Or if it is, we no longer attend the same church that we stepped into almost two years ago. We started going there in December 2009, when it met on Saturday nights and we were childless and free. By the time Toby's baby shower came around in October 2010, almost all the people we'd initially got to know had left. Half a year later, when the founding pastor moved back to Canada and a new minister took over, very few of those who had signed Toby's baby book for us were still around. Not only the congregation but also the leadership had changed completely, twice.
Yet the building is still there, and still pretty much the same. Whatever else has changed, there is still a sense of calling to that particular place. What does this mean, and how does it affect how we do church as such a changeable congregation?
Most church plants start with a group of people. They meet in a house, a coffee shop, a rented school. Later, as the group grows, they may start to think about buying a property and calling it a church. By then, the church-as-people is already well established. They have been through a few struggles, lost some people, gained some people, and hammered out what they are there for.
Through a combination of circumstances, my church plant came at things backwards. It was gifted with a building while the fledgling congregation was still small and finding its wings. The people part of the church is still working out who it is and what it is there for. But meanwhile, the building is there, designated as a house of prayer. Go and open the heavy oak door to a small stone English country church. As you step over the threshold, your footsteps will become quieter and your voice will hush, and your eyes will lift to the stained glass that depicts the glory of God. The centuries of Morning and Evening Prayer whisper in your ear and a peacefulness comes into your heart. All this without another person present. The building itself holds the atmosphere of holiness, and although ours is so much newer, it too is acquiring that hint of peace. Perhaps this is our first calling: to so worship and so pray in that building, that whoever enters it is moved to recognise the presence of God.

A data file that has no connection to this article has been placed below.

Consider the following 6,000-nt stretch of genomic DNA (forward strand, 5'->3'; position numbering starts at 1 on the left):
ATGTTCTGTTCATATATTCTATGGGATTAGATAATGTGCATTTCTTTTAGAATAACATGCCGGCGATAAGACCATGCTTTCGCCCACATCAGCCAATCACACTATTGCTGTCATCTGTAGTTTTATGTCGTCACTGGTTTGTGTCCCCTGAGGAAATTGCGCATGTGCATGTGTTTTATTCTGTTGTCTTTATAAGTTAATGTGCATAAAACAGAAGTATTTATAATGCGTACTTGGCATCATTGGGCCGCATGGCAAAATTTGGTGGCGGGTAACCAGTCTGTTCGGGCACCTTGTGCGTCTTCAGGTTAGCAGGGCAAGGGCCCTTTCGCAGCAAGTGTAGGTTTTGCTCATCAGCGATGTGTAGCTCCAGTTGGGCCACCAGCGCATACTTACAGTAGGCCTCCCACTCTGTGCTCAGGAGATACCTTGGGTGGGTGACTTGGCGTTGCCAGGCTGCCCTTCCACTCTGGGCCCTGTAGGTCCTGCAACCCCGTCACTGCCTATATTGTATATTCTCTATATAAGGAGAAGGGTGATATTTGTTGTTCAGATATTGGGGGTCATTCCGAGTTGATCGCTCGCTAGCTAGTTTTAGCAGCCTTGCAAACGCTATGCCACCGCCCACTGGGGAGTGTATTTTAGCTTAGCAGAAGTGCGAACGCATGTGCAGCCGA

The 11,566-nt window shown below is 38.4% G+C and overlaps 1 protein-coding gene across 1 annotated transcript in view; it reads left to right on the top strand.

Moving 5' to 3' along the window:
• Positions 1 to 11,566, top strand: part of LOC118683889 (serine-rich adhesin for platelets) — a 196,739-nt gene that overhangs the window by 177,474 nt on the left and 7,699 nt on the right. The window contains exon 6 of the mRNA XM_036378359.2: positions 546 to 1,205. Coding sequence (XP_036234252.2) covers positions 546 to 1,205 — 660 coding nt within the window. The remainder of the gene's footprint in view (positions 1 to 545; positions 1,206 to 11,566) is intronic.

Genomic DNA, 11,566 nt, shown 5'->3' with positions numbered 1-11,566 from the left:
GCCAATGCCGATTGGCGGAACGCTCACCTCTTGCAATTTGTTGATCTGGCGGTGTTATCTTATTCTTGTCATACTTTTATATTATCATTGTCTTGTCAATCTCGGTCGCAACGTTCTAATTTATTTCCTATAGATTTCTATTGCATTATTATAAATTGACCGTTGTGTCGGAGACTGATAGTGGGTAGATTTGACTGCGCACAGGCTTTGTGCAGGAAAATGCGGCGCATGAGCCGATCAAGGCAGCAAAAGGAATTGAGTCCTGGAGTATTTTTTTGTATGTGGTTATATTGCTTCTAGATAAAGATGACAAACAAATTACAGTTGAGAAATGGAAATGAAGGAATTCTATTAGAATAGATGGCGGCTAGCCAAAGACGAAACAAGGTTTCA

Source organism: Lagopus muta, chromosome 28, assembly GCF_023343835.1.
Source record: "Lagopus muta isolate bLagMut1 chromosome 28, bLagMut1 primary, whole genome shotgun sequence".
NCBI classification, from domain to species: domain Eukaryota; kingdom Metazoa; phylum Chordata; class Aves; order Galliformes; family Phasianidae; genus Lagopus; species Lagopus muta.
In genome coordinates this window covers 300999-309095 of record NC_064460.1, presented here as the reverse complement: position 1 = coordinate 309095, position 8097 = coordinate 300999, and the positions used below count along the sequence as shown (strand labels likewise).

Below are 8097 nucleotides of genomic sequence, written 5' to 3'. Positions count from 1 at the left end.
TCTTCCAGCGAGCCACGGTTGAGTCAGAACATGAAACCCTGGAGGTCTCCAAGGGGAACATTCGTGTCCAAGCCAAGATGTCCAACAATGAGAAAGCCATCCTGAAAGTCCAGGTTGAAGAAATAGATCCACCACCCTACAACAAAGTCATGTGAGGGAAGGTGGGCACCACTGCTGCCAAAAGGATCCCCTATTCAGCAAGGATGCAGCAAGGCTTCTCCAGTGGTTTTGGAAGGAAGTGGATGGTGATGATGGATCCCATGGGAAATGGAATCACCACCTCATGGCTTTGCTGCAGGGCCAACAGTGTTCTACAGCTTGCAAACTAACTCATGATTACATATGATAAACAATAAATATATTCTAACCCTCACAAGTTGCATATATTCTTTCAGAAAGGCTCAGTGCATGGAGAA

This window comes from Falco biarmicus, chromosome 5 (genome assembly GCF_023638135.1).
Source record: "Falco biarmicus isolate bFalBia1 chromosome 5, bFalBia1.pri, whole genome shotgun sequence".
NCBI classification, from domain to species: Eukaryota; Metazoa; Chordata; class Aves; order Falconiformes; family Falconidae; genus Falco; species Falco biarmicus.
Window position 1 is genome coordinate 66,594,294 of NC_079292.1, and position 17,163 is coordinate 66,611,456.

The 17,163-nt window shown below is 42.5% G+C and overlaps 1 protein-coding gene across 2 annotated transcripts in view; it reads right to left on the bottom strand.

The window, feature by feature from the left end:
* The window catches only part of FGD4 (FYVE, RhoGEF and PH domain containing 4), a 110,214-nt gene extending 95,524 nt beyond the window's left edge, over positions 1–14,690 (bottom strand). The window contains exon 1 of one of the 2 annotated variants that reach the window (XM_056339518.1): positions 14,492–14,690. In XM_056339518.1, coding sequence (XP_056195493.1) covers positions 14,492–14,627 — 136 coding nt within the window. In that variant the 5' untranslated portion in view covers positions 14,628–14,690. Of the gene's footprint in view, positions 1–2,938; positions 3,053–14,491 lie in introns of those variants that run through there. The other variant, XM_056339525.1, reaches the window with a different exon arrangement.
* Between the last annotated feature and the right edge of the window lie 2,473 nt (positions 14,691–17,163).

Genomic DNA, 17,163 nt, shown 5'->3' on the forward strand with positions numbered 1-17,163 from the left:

Downtown Fort Worth is not the gritty urban setting that might come to mind when you hear the words "city centre church". The streets are clean and spacious, the bars and restaurants are generally free of drunken yobs, and the condos in the tower blocks sell for a million dollars. If there is a ministry here, it is to sophisticated urbanites who quite probably regard churches as outdated, inflexible and irrelevant.
But they drink coffee. Coffee shops are not outdated, inflexible and irrelevant. They're where you go to deepen relationships, hear live music, and discuss the meaning of life over a quick meal. So nothing like church, right? Well, this building happens to be half coffee shop, half church. And maybe the two halves have more in common than either the churchgoers or the non-churchgoers might think. So perhaps this is our second calling: to throw open the doors between the two; to discuss God in the coffee shop and the latest news in the church.
So is the church the people, not the building? What do you think?
'Mister,' Anna took his hand and pulled him to the wall, 'mister, is the Thames the water, or the hole it goes in?'The policeman looked at her for a moment and then replied, 'The water, of course. You don't have a river without water.''Oh,' said Anna, 'that's funny, that is, 'cos when it rains it ain't the Thames but when it runs into the hole it is the Thames. Why is that, mister? Why?'I grabbed Anna's hand and led her away. 'Nice work, Tich, nice work. A good bit of thinking, all that Thames stuff.''Oh,' murmured Anna, 'but when do you, Fynn? When do you start calling it the Thames and when do you stop calling it the Thames? Do you have a mark? Do you, Fynn?'
From Mister God This Is Anna, by Fynn